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CAMBRIAN GOSSIP.j ..........-.....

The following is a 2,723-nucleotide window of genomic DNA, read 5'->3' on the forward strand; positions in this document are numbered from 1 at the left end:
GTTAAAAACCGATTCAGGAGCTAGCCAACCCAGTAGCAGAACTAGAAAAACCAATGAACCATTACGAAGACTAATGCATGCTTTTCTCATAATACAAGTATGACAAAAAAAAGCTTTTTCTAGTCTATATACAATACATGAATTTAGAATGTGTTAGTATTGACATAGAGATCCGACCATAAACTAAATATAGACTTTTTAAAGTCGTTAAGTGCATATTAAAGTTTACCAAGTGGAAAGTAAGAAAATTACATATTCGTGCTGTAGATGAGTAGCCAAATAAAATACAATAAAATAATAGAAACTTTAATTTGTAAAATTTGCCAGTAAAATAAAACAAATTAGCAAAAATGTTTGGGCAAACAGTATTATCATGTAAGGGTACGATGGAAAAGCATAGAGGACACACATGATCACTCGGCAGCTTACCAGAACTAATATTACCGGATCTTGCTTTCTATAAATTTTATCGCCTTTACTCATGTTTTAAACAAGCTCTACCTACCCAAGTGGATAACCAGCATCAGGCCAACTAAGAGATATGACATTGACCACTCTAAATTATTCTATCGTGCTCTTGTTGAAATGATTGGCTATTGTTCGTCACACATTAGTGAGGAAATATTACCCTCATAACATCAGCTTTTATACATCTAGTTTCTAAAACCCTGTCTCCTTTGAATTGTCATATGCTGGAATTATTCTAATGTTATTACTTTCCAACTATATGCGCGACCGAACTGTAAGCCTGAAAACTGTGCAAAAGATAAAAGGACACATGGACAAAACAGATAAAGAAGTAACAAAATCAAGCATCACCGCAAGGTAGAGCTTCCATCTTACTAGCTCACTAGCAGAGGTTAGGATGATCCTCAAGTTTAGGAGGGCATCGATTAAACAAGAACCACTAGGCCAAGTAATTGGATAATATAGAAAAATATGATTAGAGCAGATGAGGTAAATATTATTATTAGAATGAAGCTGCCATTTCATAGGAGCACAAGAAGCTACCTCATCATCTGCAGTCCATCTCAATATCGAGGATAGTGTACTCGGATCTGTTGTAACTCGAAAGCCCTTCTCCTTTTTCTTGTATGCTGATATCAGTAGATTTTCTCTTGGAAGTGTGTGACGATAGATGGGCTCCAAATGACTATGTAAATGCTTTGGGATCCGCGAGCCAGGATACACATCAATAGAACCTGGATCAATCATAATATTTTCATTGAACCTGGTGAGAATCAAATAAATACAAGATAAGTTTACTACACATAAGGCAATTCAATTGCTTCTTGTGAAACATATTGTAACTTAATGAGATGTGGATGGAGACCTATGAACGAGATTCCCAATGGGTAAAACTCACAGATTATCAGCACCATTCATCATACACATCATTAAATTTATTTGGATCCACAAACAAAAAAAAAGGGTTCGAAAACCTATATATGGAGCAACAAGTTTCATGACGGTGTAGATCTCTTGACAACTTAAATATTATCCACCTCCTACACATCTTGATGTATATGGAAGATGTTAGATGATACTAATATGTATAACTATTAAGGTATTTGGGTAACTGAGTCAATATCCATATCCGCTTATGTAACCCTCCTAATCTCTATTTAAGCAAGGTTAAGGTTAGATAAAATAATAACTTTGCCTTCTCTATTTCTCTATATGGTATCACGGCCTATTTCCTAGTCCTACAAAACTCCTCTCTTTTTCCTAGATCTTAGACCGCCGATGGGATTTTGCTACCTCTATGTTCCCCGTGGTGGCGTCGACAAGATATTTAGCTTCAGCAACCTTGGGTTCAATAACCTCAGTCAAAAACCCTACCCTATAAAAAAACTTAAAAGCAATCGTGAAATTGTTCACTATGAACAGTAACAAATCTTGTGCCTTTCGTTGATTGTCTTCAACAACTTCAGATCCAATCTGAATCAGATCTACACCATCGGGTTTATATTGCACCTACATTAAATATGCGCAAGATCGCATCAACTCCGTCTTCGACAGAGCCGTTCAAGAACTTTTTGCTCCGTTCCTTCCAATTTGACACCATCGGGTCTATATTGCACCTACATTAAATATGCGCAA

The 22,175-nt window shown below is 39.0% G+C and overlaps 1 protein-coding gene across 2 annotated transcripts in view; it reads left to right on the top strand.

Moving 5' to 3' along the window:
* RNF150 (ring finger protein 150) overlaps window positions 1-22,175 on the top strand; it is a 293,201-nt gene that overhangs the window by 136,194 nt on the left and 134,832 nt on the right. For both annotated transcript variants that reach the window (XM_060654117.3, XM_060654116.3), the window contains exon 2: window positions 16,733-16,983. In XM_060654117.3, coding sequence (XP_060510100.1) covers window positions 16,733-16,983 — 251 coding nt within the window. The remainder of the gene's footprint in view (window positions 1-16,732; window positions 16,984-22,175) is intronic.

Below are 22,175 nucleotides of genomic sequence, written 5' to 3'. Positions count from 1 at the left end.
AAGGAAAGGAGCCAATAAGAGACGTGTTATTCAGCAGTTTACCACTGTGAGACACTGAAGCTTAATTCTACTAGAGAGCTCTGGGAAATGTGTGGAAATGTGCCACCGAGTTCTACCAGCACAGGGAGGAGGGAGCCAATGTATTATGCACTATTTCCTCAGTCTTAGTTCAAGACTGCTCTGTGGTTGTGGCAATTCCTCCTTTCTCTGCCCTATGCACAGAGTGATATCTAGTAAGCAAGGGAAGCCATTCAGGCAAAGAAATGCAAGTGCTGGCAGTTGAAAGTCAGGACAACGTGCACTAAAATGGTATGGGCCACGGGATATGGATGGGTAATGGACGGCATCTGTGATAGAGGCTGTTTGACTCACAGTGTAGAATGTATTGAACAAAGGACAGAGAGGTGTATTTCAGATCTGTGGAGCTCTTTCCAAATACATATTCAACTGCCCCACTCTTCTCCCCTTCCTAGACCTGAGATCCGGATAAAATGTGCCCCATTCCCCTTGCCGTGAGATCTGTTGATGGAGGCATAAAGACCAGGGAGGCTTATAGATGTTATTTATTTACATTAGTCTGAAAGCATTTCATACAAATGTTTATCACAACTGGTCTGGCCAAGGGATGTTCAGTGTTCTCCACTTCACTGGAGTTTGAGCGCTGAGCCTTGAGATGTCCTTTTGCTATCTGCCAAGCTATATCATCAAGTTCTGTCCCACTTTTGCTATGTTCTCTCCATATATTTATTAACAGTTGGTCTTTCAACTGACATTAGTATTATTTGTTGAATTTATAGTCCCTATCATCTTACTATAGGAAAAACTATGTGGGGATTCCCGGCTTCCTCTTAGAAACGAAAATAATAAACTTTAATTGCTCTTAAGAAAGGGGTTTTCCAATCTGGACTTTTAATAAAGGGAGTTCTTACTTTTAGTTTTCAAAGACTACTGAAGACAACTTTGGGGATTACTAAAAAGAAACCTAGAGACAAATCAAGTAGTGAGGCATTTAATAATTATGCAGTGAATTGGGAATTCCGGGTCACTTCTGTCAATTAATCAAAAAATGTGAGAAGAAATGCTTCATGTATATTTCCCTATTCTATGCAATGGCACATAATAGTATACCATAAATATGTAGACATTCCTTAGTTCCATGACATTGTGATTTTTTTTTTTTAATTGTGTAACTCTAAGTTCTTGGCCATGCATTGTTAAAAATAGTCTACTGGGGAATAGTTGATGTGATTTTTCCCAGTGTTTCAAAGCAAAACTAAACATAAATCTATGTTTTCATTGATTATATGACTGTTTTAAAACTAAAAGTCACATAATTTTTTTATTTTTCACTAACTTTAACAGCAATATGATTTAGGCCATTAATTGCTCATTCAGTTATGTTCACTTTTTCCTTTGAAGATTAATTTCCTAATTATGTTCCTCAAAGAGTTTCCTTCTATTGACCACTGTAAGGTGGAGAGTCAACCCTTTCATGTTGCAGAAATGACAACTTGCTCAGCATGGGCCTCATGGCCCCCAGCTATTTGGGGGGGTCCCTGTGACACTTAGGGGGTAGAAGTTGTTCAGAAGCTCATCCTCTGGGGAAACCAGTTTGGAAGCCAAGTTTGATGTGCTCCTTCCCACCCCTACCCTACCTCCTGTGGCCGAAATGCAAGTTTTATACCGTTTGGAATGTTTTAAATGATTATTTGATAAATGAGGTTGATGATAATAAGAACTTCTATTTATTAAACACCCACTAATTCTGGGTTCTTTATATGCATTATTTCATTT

CAMBRIAN GOSSIP. The name of the new chief inspector of elementary schools in Wales, Mr. Legard, is pronounced Lej-ard, and not Le-gard (with a hard 'g') as seems to have been assumed. .0 London Welshmen are not a whit behind their kinsmen in Wales in their zeal for the Eisteddvod. No fewer than six Eistedd- vodau will be held in the Metropolis during the next two months. f» The Welsh colonists of Patagonia are making arrangements to be represented by several of their number, under the leader- ship of Justice Hugh Griffith (Ap Gutyn Ebrill), at the Festiniog National Eisteddvod in 1898. « • • Dr. Simon, a Carmarthenshire Welshman of high academical distinction, who for many years has been principal of the York- shire Congregational College at Leeds, is mentioned as a probable candidate for the principalship of Brecon. • The vacant See of St. David's (says Truth) is worth £ 4,500 a year, with one of the most delightful episcopal residences in Great Britain. The Bishop is patron of 132 livings, of four archdeaconries, of the Deanery of St. David's Cathedral, and of the four resi- dentiary canonries. ■» The second chief choral contest at the Welsh National Eisteddvod is more or less neglected, and it is seldom indeed that a good competition is heard. Why should this be so I As a rule the choirs that enter are, according to the Cerddor, of a third rate or a fourth-rate character. Possibly we may witness better things at Newport. At any rate, we hear that a choir from Bristol is preparinglfor the fray, so that possibly we may this year have a stiff' international contest. # Mr. Justice Grantham, while presiding over the Merionethshire Assizes last week, made a bold attempt to pronounce the sweet and euphemistic name of .'Llanfihangel- genau'r Glyn.' But he couldn't, and, turn- ing to his chaplain in despair, he asked, 'Is it one or half a dozen words ?' One, my Lord,' replied the chaplain, whereupon the Judge exclaimed, with a deep drawn sigh, Then I pity you Welshmen.' Many thanks, my Lord, but the sympathy is sadly mis- placed. « • An analysis of the statistics of the Welsh Nonconformist denominations for 1896shows that the Independents are the strongest in Cardiganshire, and Glamorganshire, the Baptists in Pembrokeshire and Monmouth- shire, and the Calvinistic Methodists in all the counties of North Wales, in Radn rshire and Breconshire in the South, and in the English towns. The total membership is given of 147,20'7 for the Methodists, 136,792 for the Independents, and 101,791 for the Baptists. m # The Drych, the organ of the Welsh people in the United States, reports that three American Welshmen Messrs. Fred L. Jones, J. Mills Davies, and Arthur Bray- have just been on a visit to the counties of Santa Barbara and San Louis Obispo, Cali- fornia, with the object of selecting suitable plots of land for establishing a Welsh colony for quarrymen and it is understood that they, in conjunction with the Hon. G. J. Griffiths and other prominent Welshmen in the States, are holding meetings so as to make the necessary preparations for taking practical steps in the matter. » Owen Glyndwr's character and achieve- ments are sketched in an admirable article in the current number of the Llenor. The writer says that several English historians are investigating the history of this great Welshman, and that they have gradually learned to wonder how so splendid a charac- ter has remained in obscurity so long. In his opinion Owen Glyndwr is one of the two most interesting characters of the fifteenth century—the other being Peter di Luna, better known as Benedictus. The opinion is expressed that his grave is probably in the Dee Valley, perhaps in Corwen Church- yard. • • • Some professors are not above taking good advice even from a policeman. This was de- monstrated very happily on the occasion of the recent synodical examination of the Welsh Calvinistic Methodists at Tregaron. Among the candidates was Professor Young Evans, M.A., of Trefecca College, and ac- cording to the London Kelt, the village con- stable, who happened to be in the room, was fairly staggered when he saw the pile of papers which the professor had filled during the first day. The policeman thought he had better interfere. My boy,' said he, in a fatherly tone, tapping the professor familiarly on the shoulder, were I in your place, I would write my answers briefly and to the point!' • The well-known Welsh bard and littera- teur, the venerable Gwalchmai (the Rev. Richard Parry, of Llandudno), on Wednes- day, attained his 94th birthday. Gwalchmai, who is the oldest living Welsh bard, and the oldest Congregational minister in the Prin- cipality (having been ordained in the year 1832), received a great number of congratu- latory messages. It may not be generally known that there are at the present time only two now living of those who took part in the ceremony of 'chairing the successful bard, Caledfryn (the late Rev. W. C. Wil- liams, of Groeswen), at the National Eis teddvod of Wales in the year 1832 at Beau- maris, namely, her Majesty the Queen (then Princess Victoria) and Gwalchmai. Although Mr. Parry is not able to go out of doors he is in splendid health, and he was greatly touched by the kind congratulations he re- ceived from all parts of the country. » ♦ The volume on Welsh Folklore, by the Rev. Elias Owen, F.S.A., which has just been published, is a fascinating and a bewitch- ing production in more senses than one. Tales of witches, conjurors, omen-seeking, spiritualism, and foresight, and also the folklore of Welsh birds and beasts, find place in Mr. Elias Owen's remarkable compilation; all are interesting, many are amusing. Here is an extract:—Dick Spot was a conjuror, and he knew how to punish exorbitant charges. Late one evening he turned into a wayside inn at Henllan (near Denbigh) and called for a glass of beer, bread and cheese. For this he paid lOd. Dick paid, but when the serving maid had gone out of the room he took a scrap of paper from his pocket, and writing a spell upon it, left it under the flap of the table. Soon after the host and his wife went to bed (thinking no doubt they had done well over their late visitor), and the girl stayed to clear away; but no sooner did she get into the room than she took to dancing and singing at the top of her voice:— Six and four are ten, Count it oe'r again. The landlord hastened down to stop thc noise, and his wife looked from above to see what had taken the crazy girl, when to her horror she heard her husband joining in the dance and song. Away she rushed to silence the row herself, and as she entered the en- chanted room, gave a hop in the air, and waltzed round the table, singing as gaily as the others. The noise was soon heard by the neighbours, and some of them, remem- bering they had seen Dick there, and know- ing that he sojourned hard by, ran to find him. Well pleased with the news of the success of his spell, Dick entered the 'dan- cing room,' quietly removed the paper from beneath the flap of the table, burnt it, and down sank the dancers, hoarse and exhaus- ted. Never again did the innkeeper at Henllan charge a traveller lOd. for bread and cheese and a glass of ale. lO>r-